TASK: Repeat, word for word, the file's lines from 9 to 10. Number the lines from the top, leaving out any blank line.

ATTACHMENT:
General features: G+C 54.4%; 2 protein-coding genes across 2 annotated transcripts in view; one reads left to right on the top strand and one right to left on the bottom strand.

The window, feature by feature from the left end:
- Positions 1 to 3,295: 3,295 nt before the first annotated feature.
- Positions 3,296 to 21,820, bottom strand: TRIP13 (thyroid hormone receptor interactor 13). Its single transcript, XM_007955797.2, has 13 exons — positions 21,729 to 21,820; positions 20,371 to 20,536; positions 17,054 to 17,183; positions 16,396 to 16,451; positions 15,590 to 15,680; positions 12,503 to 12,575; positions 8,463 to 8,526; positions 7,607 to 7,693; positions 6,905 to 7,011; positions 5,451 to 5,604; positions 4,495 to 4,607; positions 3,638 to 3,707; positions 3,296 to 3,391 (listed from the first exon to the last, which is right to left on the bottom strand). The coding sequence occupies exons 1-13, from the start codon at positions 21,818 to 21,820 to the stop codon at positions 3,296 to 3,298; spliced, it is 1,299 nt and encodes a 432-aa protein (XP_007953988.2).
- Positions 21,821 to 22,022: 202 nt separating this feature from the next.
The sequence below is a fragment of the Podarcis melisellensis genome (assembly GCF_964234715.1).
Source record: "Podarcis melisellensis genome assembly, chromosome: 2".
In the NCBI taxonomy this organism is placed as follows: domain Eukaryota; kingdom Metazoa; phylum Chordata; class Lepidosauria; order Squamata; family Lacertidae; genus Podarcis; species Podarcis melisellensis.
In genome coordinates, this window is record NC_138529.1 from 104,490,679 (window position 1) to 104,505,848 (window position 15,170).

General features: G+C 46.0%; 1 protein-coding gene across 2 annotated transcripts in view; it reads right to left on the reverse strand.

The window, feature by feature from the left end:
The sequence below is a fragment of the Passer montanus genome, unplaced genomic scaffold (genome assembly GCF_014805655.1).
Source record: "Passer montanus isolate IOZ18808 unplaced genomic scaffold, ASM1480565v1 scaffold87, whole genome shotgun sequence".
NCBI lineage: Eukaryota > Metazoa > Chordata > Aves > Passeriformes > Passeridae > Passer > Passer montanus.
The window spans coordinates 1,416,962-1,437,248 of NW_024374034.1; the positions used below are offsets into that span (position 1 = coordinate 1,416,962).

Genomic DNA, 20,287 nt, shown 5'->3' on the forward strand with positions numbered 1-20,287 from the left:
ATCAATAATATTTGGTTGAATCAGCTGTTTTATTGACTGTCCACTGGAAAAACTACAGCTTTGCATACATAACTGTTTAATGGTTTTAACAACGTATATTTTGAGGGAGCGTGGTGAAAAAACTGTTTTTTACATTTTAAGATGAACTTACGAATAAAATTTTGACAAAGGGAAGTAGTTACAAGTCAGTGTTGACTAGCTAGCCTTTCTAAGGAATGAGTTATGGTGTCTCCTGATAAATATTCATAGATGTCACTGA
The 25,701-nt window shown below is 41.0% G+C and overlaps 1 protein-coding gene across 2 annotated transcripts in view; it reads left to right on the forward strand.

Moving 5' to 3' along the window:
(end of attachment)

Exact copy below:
In genome coordinates, this window is record NC_138529.1 from 104,490,679 (window position 1) to 104,505,848 (window position 15,170).

General features: G+C 46.0%; 1 protein-coding gene across 2 annotated transcripts in view; it reads right to left on the reverse strand.